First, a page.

With apologies for perhaps stretching the sport-business metaphors too far, here’s a take on Brazil’s worst result in the nation’s World Cup history.
1. Put Your Trust In Young Talent
Joachim Low’s impressive German team members are not only young and talented; they have been given their head for more than four years and boast playing records belying their still young ages. Despite the presence of 36-year-old Miroslav Klose, the new all-time Word Cup top scorer, Germany’s team against Brazil still had an average age of 24.8. The players also have bags of international experience, with Kroos (24), Muller (25) and Ozil (25) all starting the World Cup campaign with more than 40 international caps. Many of Germany’s young stars in Brazil were blooded in the South African World Cup of 2010 when they were barely into their 20s. Germany’s team then was the second youngest in the tournament and Germany’s youngest since 1934. That’s not an easy thing to pull off for football managers who know that their next game may be their last. Promoting seriously young people to top-line positions is a good deal harder in business than in sport (see my post here for the reasons why). But it can pay off if you have the right training and support structures in place for fast-trackers.
2. Give Your Managers Time to Succeed
Low (54) is on his fourth tournament after eight years as Germany’s manager and has a solid record, taking his team to the positions of finalist, and semi-finalists respectively in the 2008 and 2012 European Championships and semi-finalist in the 2010 World Cup. Despite that track record, however, Germany has still not won a World Cup since 1990 and a European Championship since 1996. Low also hardly had job security, starting in 2006 on a mere two-year contract. Eight years is a long tenure for a manager without a tournament success and the German football authorities deserve credit for giving Low much more time than would typically be given to a chief executive who performed creditably but did not really excel.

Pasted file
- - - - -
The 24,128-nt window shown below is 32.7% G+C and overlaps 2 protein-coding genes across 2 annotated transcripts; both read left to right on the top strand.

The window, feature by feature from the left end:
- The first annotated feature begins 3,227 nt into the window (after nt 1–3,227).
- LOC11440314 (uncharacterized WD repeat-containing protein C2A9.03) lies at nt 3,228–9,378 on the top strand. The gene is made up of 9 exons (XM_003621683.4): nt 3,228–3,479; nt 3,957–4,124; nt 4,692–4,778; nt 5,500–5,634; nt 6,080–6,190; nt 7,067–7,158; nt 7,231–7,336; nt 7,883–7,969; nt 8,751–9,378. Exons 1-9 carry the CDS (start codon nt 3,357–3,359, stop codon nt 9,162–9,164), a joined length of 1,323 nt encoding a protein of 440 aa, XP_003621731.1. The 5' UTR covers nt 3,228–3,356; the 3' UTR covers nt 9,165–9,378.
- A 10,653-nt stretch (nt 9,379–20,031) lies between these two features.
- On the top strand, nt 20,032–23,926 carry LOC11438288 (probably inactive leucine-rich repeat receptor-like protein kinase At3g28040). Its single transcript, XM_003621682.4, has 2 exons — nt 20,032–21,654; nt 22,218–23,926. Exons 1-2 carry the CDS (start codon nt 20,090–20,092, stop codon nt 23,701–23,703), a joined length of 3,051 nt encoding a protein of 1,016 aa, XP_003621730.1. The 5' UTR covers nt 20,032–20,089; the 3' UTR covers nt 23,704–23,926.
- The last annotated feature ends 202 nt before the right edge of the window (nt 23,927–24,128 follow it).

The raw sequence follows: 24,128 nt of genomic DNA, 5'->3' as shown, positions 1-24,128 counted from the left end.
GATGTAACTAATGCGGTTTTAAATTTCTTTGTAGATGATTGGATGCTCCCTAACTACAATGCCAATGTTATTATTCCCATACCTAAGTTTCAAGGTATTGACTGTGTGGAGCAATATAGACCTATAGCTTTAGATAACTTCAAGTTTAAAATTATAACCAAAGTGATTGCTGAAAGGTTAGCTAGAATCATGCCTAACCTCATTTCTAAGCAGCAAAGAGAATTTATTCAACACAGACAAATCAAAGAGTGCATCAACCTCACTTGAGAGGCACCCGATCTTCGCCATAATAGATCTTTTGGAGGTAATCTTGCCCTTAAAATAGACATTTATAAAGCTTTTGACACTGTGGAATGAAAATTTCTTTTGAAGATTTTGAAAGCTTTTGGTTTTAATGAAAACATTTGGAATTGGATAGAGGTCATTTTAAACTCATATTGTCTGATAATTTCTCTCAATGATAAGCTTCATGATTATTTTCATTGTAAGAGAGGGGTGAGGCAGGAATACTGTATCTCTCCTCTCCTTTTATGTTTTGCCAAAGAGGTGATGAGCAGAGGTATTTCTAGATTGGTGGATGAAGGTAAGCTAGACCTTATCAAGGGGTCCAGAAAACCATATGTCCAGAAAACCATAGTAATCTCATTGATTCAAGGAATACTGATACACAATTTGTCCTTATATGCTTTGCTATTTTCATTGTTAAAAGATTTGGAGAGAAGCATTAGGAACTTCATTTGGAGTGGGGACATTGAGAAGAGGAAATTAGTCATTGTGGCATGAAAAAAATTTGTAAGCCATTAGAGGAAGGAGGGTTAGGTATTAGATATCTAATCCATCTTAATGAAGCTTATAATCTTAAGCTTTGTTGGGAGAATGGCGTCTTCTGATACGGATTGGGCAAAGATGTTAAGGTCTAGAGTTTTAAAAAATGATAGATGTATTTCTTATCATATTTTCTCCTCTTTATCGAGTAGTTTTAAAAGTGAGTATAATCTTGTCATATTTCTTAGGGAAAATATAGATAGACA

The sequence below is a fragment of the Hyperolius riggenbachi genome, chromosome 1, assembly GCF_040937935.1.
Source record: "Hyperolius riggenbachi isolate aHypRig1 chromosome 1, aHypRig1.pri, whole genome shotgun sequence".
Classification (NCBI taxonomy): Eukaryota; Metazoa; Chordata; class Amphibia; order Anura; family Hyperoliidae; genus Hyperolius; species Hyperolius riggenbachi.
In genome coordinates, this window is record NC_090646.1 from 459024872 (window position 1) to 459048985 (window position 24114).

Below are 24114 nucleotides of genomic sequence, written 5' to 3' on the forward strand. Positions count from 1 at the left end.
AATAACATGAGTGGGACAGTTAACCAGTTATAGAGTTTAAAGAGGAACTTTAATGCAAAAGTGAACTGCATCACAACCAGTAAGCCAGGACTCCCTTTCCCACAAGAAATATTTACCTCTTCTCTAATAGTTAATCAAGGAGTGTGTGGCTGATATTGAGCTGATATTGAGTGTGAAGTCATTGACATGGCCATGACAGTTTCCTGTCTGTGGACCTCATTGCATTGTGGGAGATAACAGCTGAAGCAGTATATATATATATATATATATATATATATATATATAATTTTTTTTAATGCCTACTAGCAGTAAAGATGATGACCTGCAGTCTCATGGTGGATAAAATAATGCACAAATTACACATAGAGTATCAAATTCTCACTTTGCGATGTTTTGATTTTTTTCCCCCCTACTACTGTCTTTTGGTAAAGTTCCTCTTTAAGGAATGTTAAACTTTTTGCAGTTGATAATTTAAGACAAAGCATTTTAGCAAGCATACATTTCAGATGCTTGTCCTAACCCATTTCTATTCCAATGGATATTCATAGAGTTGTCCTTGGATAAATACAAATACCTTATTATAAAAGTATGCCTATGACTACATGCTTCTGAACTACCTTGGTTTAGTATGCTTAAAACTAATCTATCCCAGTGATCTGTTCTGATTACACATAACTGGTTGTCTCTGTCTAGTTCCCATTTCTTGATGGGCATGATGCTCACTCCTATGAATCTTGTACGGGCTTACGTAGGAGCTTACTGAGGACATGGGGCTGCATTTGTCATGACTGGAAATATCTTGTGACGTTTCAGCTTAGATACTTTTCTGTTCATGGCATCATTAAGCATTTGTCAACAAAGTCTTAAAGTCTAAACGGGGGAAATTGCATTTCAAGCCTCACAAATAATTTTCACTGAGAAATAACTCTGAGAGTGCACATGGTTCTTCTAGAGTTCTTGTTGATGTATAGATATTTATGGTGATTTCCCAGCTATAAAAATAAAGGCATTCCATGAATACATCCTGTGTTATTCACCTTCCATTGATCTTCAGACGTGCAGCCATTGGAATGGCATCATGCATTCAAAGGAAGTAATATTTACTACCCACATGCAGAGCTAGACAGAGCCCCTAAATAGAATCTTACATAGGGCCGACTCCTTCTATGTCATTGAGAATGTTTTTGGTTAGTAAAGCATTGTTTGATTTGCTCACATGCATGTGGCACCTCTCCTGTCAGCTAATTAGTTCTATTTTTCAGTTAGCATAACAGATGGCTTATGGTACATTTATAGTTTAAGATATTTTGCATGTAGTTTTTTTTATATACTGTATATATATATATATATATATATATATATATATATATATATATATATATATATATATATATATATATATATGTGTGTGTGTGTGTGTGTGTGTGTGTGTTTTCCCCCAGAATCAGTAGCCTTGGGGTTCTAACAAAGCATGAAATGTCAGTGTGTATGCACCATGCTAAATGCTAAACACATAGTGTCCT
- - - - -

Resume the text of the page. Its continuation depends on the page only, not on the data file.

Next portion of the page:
3. Pay Attention To The Small Stuff
It’s easy to say it now with hindsight but just how costly was the yellow card that Brazil captain Thiago Silva picked up in the quarter-final match against Colombia for the easily-avoidable crime of blocking a goalkeeper’s clearance. That Silva had already scored the opening goal was of little atonement. Brazil’s defence wobbled badly without the team’s defensive linchpin and his absence could so easily have been avoided with better team discipline. There may be parallels here in business, for instance with high-performing sales people, who forget proper corporate discipline in their pursuit of ever greater achievements. And the fact that Silva is the team captain makes him all the more culpable.
4. Make Sure You Have Key Person Insurance